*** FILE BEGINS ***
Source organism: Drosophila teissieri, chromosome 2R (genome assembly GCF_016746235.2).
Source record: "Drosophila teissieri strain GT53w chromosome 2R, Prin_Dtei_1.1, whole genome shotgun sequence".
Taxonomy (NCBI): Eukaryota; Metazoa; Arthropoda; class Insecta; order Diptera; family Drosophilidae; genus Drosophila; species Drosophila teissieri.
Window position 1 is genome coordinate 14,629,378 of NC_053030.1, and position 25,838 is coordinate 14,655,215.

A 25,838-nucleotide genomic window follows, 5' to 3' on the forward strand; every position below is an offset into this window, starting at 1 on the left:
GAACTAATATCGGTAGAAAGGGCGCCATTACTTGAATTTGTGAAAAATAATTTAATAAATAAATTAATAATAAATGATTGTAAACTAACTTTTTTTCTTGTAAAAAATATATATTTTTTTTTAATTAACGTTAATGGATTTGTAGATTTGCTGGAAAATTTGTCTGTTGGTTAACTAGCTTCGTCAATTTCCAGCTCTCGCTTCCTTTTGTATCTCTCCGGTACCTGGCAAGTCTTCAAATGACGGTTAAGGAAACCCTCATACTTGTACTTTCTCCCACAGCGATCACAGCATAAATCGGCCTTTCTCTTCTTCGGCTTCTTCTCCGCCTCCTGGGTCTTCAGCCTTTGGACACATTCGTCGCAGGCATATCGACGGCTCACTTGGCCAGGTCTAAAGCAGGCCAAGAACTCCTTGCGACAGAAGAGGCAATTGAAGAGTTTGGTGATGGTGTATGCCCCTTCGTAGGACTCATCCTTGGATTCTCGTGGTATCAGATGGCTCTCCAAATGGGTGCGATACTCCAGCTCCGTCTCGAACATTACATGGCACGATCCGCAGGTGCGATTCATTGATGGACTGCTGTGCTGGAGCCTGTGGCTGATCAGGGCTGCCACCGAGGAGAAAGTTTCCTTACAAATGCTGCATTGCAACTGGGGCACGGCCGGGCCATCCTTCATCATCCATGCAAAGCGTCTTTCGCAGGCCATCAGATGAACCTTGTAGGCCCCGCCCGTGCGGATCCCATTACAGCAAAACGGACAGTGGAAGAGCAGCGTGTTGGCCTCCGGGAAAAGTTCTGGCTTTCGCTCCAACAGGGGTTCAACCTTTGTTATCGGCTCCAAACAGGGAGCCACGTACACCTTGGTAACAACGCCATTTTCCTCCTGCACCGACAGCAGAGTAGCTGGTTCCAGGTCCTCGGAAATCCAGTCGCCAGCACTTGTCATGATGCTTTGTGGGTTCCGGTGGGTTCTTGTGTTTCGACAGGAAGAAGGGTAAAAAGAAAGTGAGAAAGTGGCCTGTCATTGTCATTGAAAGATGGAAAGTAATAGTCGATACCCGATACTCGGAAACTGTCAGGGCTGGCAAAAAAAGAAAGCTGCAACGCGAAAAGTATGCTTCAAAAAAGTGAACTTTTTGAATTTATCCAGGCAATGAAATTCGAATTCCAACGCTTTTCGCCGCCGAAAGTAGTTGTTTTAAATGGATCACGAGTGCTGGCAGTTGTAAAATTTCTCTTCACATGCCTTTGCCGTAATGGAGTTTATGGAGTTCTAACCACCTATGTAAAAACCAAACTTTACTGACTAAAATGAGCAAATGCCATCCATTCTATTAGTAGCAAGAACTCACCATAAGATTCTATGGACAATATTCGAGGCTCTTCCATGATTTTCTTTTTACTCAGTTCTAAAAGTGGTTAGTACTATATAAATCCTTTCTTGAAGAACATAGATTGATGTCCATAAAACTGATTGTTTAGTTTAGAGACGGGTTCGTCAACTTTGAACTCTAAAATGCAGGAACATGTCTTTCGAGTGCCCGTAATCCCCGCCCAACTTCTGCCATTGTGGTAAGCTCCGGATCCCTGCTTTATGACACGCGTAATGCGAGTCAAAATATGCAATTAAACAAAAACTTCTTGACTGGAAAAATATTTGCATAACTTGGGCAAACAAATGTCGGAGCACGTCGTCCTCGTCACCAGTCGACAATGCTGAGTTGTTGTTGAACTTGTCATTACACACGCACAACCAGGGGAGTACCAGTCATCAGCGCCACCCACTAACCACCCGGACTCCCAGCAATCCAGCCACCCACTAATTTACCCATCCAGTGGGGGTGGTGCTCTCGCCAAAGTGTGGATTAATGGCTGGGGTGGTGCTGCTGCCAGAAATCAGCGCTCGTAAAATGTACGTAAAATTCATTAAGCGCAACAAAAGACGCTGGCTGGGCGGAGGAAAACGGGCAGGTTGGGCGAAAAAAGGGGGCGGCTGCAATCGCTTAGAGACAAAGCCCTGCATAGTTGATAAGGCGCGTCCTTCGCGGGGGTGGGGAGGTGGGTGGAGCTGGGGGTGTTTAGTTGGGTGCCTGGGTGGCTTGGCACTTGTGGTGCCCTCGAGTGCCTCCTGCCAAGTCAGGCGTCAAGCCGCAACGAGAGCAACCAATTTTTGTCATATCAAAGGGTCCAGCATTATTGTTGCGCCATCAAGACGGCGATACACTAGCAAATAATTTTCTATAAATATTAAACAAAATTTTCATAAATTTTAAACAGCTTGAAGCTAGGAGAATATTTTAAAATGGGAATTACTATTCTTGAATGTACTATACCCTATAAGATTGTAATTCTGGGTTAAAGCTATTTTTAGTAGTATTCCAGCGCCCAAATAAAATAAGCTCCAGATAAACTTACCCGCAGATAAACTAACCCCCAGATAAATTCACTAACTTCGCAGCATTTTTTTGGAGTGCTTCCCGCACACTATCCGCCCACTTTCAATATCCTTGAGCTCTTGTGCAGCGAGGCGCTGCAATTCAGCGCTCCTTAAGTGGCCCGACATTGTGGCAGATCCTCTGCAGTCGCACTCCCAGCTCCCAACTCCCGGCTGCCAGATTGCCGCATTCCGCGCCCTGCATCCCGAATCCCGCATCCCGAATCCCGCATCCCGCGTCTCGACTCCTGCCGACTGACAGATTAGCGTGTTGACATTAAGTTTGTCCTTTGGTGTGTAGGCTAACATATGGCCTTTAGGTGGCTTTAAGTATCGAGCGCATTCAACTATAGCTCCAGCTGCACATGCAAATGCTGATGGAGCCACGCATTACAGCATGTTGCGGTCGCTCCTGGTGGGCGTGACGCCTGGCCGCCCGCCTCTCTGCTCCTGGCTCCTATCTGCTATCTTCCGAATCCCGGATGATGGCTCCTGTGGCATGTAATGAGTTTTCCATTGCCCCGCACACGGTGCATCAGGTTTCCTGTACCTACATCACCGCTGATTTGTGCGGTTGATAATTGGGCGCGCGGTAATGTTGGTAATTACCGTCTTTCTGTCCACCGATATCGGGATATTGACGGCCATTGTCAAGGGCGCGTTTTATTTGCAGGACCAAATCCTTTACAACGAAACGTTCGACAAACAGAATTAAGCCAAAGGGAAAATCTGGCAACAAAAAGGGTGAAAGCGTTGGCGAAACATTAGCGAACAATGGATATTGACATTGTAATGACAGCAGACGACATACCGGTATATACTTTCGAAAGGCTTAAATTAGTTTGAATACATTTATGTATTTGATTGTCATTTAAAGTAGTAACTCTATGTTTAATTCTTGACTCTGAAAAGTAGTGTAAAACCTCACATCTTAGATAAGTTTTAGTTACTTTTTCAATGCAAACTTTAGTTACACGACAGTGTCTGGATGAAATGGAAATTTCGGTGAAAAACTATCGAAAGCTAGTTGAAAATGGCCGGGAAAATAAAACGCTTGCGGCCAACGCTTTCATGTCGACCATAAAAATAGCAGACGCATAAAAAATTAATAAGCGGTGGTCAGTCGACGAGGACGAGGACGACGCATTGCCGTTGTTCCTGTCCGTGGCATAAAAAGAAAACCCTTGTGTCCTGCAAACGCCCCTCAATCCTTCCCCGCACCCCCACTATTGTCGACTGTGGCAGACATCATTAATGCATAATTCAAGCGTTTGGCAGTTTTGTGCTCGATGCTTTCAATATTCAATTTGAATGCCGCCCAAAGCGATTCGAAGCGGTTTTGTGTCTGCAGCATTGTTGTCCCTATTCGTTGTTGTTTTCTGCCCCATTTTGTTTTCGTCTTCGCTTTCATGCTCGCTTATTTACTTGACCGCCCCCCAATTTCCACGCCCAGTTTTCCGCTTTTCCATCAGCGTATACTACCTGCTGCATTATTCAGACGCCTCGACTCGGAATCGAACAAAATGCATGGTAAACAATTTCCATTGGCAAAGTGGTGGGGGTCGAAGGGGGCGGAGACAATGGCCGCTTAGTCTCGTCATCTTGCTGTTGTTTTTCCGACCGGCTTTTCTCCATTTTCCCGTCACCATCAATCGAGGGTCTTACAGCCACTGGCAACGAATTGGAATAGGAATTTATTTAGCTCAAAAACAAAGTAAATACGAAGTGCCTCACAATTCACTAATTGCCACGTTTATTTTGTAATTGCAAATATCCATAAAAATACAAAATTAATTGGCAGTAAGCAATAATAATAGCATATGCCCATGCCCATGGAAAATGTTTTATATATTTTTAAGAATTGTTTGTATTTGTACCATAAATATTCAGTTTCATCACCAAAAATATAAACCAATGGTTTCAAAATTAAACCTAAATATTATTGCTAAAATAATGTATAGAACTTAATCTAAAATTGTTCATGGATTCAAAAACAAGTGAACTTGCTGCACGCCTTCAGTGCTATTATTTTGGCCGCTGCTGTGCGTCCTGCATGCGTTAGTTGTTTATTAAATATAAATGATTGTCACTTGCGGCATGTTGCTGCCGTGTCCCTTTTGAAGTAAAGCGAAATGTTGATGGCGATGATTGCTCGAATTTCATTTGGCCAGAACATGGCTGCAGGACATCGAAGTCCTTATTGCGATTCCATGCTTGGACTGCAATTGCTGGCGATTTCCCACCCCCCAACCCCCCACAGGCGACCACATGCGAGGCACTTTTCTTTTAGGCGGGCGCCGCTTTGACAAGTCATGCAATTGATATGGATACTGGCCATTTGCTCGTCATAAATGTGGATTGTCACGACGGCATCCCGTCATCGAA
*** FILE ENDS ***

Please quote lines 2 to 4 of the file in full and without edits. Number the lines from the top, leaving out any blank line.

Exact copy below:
Source record: "Drosophila teissieri strain GT53w chromosome 2R, Prin_Dtei_1.1, whole genome shotgun sequence".
Taxonomy (NCBI): Eukaryota; Metazoa; Arthropoda; class Insecta; order Diptera; family Drosophilidae; genus Drosophila; species Drosophila teissieri.
Window position 1 is genome coordinate 14,629,378 of NC_053030.1, and position 25,838 is coordinate 14,655,215.